Iceland. The name conjures up some wildly divergent images. You’ll hear that it’s actually green and gorgeous, and that Greenland is the ice-covered land. You’ll envision volcanoes spewing ash into the sky, disrupting air traffic the world over. And you’ll hear about it being a modern, vibrant financial center (prior to the recent worldwide implosion, that is) with a flair akin to Paris.
In reality, Iceland is all of that and more.
We made landfall in Akureyri on the northern part of the island. In that part of the country, Iceland features a greener-than-Ireland palette, with flat-topped mountains creating fjords that cut in from the sea. Farms dot the landscape up to a certain point on the hillsides, above which the terrain goes alpine pretty quickly.
And the landscape over on the southwest coast, over where the population is centered, recalls nothing more than southern Idaho with its vast lava fields dotted with power lines and cell towers, where nothing grows but small grasses and mosses (you Sun Valley friends will know what I’m talking about). Unlike Idaho, however, there’s a deep blue ocean abutting the black-lava desert and snow-covered volcanoes on the horizon.
In between the two coasts, Iceland is uniquely fascinating and a place I hope to explore more, perhaps come September. Flying over the island’s center revealed a terrain reminiscent of the moon, or maybe the American Southwest. Four-by-four roads crisscrosed the scenery and made it clear why there are so many jacked-up Jeeps and pickup trucks on the roadways. Scattered clear-flowing rivers could be seen flowing from the high country of snow-covered volcanoes and glaciers, and the thought of chasing salmon there is very enticing. And the doubtlessly bizarre notion of walking across Iceland occurred to me as I winged my way to the capital…any takers?
And Reykjavik itself is a wildly intriguing city. If I were in my 20s, I’d take up residence there — at least for the summer — in a heartbeat. It’s a hip, young, chic (three adjectives you’d NEVER apply to me) city and they live la vida loca, for sure. The bars and clubs hop nonstop and the beautiful people outnumber my clique by a wide margin. It’s a joyous, gleeful party scene until the wee hours.
In the morning, however, it’s a different story. The city center then is deserted apart from a couple of women in high heels doing the walk of shame, and a legion of street sweepers and cleaning trucks removing the detritus of the night before: broken glass and takeaway food wrappers everywhere. It’s a shame that such joyful, beautiful people can’t exert a bit more foresight toward what they’re wreaking.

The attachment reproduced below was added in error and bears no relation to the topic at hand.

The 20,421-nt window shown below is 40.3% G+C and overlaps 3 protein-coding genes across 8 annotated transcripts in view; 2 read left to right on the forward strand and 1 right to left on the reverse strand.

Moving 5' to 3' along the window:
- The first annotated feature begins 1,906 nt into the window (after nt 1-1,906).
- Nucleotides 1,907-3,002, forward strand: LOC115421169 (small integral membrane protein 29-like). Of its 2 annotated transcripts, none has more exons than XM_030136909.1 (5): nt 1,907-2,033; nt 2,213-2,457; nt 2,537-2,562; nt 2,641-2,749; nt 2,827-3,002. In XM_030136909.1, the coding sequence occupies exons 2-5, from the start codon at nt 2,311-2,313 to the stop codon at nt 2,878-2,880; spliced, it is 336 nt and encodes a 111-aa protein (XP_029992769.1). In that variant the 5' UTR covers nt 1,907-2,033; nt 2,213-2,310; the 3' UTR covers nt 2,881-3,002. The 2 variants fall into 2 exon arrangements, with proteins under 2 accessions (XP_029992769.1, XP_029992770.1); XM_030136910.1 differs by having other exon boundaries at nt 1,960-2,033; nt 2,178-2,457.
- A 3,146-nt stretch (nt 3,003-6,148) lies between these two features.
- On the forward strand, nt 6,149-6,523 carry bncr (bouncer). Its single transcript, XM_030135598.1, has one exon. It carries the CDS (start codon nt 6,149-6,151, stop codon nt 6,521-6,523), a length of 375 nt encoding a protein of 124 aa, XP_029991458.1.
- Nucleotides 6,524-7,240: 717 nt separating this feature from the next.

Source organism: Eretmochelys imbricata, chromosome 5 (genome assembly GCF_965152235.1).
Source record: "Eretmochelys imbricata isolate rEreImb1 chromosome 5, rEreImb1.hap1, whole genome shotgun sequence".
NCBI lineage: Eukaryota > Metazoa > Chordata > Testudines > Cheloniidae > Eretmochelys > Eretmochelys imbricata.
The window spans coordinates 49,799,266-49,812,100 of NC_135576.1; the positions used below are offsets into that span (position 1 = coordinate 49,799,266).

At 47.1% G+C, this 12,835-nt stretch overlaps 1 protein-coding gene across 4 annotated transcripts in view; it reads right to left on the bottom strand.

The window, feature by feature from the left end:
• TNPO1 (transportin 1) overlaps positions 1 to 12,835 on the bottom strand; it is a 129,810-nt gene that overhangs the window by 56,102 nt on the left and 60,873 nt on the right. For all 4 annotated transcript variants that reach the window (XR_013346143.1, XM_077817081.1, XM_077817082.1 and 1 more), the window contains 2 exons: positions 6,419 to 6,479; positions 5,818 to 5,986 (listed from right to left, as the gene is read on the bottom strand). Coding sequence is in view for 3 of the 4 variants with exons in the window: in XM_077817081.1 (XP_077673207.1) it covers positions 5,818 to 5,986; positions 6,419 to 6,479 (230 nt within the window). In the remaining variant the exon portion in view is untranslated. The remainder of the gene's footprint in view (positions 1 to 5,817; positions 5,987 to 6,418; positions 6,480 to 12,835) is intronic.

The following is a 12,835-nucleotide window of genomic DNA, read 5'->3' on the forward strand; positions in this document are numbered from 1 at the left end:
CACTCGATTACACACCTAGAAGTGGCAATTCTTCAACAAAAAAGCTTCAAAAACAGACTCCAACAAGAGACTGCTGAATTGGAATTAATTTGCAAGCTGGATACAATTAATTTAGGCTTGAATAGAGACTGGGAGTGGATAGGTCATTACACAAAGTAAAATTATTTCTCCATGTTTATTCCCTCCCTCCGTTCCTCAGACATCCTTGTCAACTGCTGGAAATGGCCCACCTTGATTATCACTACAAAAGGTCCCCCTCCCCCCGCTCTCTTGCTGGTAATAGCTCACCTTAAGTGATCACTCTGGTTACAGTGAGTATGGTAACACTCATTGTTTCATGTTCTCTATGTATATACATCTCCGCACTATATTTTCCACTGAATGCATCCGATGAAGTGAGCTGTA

The morning after kinda cast a pall over the image Reykjavik seems to try hard to cultivate: one of fashion, of chic style and urbane attitudes. For instance, there are several top-notch, good-looking outdoor-clothing companies in Iceland — this is a people that plays hard in harsh environments and still looks good doing it. It would be nice if the hangover wasn’t so ugly.
Of course, a lot of that hangover might be due to the myriad foreigner visitors in Iceland: in less than 24 hours I heard English, American, French, Spanish, Russian, Polish, Norwegian, Swedish and German in addition to Icelandic being spoken (and frankly, all the Brits and Yanks in Reykjavik was a rude awakening that I was, in fact, off the boat and back in the mainstream). All of the Icelanders I met were friendly and helpful — and like Norway, the female of the species tended toward the very lovely — with a refreshing combination of urban and outdoor lifestyle.
As I mentioned above, Iceland is definitely a place I’d like to explore further. And given the changes to Polar Bear’s schedule, that exploration might just take place in early September. Stay tuned.